by Whitney Smith
While every vexillologist will have a different memory or image of him, it is significant that there can scarcely be any vexillologist in the world who does not know of our late colleague. From the early days of our nascent science, he worked at every opportunity in every way with every one to create and solidify and expand knowledge and understanding and activities regarding flags. If not all his efforts were successful, he well understood the principle that only boundless enthusiasm, dogged tenacity, vivid imagination, and relentless energy would help us achieve success.
Inevitably, others were caught up in that spirit and were moved to make contributions which they otherwise would have avoided or perhaps not even thought of. No gathering, no written word, no printed illustration or electronically broadcast graphic, no conversation or meeting, no avenue of research, no opportunity for expanding vexillological horizons was ignored or avoided by William when it was in his power to pursue them.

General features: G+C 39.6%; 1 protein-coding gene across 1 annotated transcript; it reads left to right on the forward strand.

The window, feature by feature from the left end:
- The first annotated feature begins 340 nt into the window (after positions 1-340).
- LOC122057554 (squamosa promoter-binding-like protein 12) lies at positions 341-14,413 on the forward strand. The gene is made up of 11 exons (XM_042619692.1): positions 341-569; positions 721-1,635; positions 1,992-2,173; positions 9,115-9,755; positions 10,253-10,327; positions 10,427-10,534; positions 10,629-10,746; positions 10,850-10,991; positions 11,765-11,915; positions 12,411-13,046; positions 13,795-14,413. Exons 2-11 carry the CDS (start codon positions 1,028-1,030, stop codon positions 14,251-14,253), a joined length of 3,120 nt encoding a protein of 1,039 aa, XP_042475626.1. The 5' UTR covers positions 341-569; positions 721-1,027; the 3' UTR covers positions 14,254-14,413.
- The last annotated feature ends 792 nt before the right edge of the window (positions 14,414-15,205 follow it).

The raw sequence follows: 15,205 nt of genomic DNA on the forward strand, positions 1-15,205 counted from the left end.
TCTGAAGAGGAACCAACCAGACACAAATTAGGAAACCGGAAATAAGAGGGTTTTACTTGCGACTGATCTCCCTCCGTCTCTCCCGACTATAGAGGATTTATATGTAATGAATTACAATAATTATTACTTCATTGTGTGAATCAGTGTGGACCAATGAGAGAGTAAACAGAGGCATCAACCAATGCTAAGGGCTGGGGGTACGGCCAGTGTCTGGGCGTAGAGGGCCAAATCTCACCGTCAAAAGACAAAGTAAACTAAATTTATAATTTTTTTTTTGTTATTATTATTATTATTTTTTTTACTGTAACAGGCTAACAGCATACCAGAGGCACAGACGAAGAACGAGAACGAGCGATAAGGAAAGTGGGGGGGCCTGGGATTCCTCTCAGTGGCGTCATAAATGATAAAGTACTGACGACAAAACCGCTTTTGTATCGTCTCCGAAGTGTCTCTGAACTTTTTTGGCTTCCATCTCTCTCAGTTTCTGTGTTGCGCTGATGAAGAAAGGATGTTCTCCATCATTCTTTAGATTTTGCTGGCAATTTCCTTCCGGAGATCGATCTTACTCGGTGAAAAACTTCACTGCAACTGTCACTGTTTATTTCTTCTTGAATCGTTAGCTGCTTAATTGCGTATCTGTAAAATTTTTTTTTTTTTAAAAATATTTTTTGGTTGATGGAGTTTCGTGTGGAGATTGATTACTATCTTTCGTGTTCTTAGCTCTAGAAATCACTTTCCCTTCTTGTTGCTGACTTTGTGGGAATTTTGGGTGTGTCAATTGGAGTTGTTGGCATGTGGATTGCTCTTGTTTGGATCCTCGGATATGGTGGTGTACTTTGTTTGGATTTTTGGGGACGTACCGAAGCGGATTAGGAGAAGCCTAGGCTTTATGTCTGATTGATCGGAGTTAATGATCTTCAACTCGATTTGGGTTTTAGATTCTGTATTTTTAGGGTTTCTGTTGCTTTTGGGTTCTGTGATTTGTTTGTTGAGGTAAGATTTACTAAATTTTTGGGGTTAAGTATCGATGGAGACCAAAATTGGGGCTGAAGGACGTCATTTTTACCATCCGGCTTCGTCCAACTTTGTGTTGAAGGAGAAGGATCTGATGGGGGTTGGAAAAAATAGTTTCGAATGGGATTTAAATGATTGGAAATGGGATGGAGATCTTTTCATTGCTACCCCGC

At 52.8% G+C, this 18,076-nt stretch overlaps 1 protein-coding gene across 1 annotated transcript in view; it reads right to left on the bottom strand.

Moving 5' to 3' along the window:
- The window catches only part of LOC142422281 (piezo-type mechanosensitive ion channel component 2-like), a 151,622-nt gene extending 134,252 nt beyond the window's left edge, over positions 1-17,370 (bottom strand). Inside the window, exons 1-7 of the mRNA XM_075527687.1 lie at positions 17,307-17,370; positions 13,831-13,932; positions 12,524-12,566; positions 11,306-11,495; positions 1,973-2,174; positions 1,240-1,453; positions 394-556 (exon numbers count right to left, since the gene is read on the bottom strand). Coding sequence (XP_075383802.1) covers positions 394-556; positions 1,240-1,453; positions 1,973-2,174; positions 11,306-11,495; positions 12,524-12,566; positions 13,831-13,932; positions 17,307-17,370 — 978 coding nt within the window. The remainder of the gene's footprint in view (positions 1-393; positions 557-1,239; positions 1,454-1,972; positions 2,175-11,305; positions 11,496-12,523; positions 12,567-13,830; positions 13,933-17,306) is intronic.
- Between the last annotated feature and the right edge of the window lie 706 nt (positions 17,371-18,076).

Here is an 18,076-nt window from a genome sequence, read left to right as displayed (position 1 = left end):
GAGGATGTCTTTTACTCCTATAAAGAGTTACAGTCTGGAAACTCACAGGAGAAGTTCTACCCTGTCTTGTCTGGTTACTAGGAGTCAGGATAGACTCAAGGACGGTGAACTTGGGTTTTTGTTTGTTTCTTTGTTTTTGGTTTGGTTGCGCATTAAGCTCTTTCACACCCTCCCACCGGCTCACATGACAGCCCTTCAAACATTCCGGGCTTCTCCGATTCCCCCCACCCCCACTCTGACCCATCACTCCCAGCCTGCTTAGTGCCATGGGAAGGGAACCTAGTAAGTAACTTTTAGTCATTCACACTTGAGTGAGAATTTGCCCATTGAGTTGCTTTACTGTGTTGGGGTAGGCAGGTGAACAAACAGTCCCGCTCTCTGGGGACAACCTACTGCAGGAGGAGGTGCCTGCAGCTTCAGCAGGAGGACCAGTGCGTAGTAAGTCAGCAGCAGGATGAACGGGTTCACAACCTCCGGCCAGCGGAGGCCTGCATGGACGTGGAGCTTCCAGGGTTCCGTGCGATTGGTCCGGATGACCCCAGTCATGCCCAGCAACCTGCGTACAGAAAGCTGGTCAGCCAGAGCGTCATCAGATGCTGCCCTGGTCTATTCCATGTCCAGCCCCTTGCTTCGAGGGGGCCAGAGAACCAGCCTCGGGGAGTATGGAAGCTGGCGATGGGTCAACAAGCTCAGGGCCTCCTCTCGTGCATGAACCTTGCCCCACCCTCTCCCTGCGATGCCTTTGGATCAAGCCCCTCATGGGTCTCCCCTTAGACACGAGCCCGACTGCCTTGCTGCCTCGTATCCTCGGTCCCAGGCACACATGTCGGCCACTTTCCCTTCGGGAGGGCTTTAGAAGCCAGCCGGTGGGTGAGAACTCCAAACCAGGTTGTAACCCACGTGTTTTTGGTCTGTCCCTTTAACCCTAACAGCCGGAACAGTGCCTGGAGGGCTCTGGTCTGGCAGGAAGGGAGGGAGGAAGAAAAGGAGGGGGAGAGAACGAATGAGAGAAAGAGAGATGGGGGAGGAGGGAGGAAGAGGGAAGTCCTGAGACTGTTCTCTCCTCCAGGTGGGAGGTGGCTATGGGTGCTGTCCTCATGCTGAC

That power is gone, but his spirit lives on. The lessons he taught and the ones he learned are now the heritage of those of us who remain to carry on the unfinished tasks he held constantly before him when alive. I imagine William in the great vexillological Valhalla, the very image of that "great god Vexor" to whom he sometimes referred in Flagmaster, laughing at us and at himself as we struggle with those tasks.
No better words can be found to express his spirit than those he himself wrote in an imaginary interview on the occasion of his 60th birthday, just last year. Responding to the question he was frequently asked by real interviewers "How did you first get interested in flags?" he responded:
This is always a startling question for a vexillologist, because it implies that his interest is an unusual or peculiar one, instead of being the very stuff of life. It is like asking, when did you first start breathing?
William started breathing vexillology before the word itself was invented and never ceased doing so.
To the New England Journal of Vexillology page.